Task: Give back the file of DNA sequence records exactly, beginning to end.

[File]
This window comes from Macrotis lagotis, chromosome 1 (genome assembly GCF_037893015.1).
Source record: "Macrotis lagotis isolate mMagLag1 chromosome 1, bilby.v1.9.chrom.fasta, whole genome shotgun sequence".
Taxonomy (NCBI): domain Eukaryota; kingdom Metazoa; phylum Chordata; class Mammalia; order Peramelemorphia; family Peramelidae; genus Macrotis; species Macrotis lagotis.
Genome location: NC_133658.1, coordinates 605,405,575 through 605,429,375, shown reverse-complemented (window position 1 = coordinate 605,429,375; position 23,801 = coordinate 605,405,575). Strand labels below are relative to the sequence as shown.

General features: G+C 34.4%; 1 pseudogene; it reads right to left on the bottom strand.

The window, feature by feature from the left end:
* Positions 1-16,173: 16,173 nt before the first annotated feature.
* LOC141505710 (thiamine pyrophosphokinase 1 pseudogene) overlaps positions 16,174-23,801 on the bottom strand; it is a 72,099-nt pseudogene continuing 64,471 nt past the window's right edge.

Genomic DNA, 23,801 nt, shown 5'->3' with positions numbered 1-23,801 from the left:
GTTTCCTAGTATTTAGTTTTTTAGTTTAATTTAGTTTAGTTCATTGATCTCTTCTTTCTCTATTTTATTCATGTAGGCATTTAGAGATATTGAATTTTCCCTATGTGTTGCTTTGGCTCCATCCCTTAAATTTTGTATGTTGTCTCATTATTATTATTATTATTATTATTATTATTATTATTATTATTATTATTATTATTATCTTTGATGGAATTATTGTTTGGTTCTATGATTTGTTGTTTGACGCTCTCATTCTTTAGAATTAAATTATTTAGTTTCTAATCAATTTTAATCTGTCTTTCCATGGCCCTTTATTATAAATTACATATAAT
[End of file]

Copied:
This window comes from Macrotis lagotis, chromosome 1 (genome assembly GCF_037893015.1).
Source record: "Macrotis lagotis isolate mMagLag1 chromosome 1, bilby.v1.9.chrom.fasta, whole genome shotgun sequence".
Taxonomy (NCBI): domain Eukaryota; kingdom Metazoa; phylum Chordata; class Mammalia; order Peramelemorphia; family Peramelidae; genus Macrotis; species Macrotis lagotis.
Genome location: NC_133658.1, coordinates 605,405,575 through 605,429,375, shown reverse-complemented (window position 1 = coordinate 605,429,375; position 23,801 = coordinate 605,405,575). Strand labels below are relative to the sequence as shown.

General features: G+C 34.4%; 1 pseudogene; it reads right to left on the bottom strand.

The window, feature by feature from the left end:
* Positions 1-16,173: 16,173 nt before the first annotated feature.
* LOC141505710 (thiamine pyrophosphokinase 1 pseudogene) overlaps positions 16,174-23,801 on the bottom strand; it is a 72,099-nt pseudogene continuing 64,471 nt past the window's right edge.

Genomic DNA, 23,801 nt, shown 5'->3' with positions numbered 1-23,801 from the left:
GTTTCCTAGTATTTAGTTTTTTAGTTTAATTTAGTTTAGTTCATTGATCTCTTCTTTCTCTATTTTATTCATGTAGGCATTTAGAGATATTGAATTTTCCCTATGTGTTGCTTTGGCTCCATCCCTTAAATTTTGTATGTTGTCTCATTATTATTATTATTATTATTATTATTATTATTATTATTATTATTATTATTATTATCTTTGATGGAATTATTGTTTGGTTCTATGATTTGTTGTTTGACGCTCTCATTCTTTAGAATTAAATTATTTAGTTTCTAATCAATTTTAATCTGTCTTTCCATGGCCCTTTATTATAAATTACATATAAT